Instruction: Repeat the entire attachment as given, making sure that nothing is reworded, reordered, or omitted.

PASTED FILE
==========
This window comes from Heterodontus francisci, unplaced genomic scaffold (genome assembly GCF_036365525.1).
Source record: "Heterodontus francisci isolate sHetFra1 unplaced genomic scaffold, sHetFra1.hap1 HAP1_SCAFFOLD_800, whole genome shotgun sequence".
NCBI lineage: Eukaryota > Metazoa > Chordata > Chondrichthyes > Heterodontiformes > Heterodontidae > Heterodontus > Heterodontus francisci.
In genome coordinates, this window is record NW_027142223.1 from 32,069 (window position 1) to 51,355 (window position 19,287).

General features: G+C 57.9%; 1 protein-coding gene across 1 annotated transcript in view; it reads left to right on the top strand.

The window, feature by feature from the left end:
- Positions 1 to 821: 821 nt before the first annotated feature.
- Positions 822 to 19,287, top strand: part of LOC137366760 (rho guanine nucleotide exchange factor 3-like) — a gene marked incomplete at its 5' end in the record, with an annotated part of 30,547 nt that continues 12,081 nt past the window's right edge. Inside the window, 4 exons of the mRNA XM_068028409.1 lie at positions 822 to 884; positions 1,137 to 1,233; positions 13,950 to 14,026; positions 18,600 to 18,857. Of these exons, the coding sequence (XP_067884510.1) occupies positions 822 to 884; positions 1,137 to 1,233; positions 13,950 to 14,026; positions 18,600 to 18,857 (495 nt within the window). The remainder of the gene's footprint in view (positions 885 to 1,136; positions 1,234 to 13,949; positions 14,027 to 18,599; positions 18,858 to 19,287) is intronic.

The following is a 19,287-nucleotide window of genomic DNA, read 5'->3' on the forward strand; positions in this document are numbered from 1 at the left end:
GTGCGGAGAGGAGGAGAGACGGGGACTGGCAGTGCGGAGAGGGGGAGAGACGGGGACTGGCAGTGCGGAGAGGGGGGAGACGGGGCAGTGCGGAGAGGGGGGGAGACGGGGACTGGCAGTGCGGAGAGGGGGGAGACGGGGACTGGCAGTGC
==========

This window comes from Heterodontus francisci, unplaced genomic scaffold (genome assembly GCF_036365525.1).
Source record: "Heterodontus francisci isolate sHetFra1 unplaced genomic scaffold, sHetFra1.hap1 HAP1_SCAFFOLD_800, whole genome shotgun sequence".
NCBI lineage: Eukaryota > Metazoa > Chordata > Chondrichthyes > Heterodontiformes > Heterodontidae > Heterodontus > Heterodontus francisci.
In genome coordinates, this window is record NW_027142223.1 from 32,069 (window position 1) to 51,355 (window position 19,287).

General features: G+C 57.9%; 1 protein-coding gene across 1 annotated transcript in view; it reads left to right on the top strand.

The window, feature by feature from the left end:
- Positions 1 to 821: 821 nt before the first annotated feature.
- Positions 822 to 19,287, top strand: part of LOC137366760 (rho guanine nucleotide exchange factor 3-like) — a gene marked incomplete at its 5' end in the record, with an annotated part of 30,547 nt that continues 12,081 nt past the window's right edge. Inside the window, 4 exons of the mRNA XM_068028409.1 lie at positions 822 to 884; positions 1,137 to 1,233; positions 13,950 to 14,026; positions 18,600 to 18,857. Of these exons, the coding sequence (XP_067884510.1) occupies positions 822 to 884; positions 1,137 to 1,233; positions 13,950 to 14,026; positions 18,600 to 18,857 (495 nt within the window). The remainder of the gene's footprint in view (positions 885 to 1,136; positions 1,234 to 13,949; positions 14,027 to 18,599; positions 18,858 to 19,287) is intronic.

The following is a 19,287-nucleotide window of genomic DNA, read 5'->3' on the forward strand; positions in this document are numbered from 1 at the left end:
GTGCGGAGAGGAGGAGAGACGGGGACTGGCAGTGCGGAGAGGGGGAGAGACGGGGACTGGCAGTGCGGAGAGGGGGGAGACGGGGCAGTGCGGAGAGGGGGGGAGACGGGGACTGGCAGTGCGGAGAGGGGGGAGACGGGGACTGGCAGTGC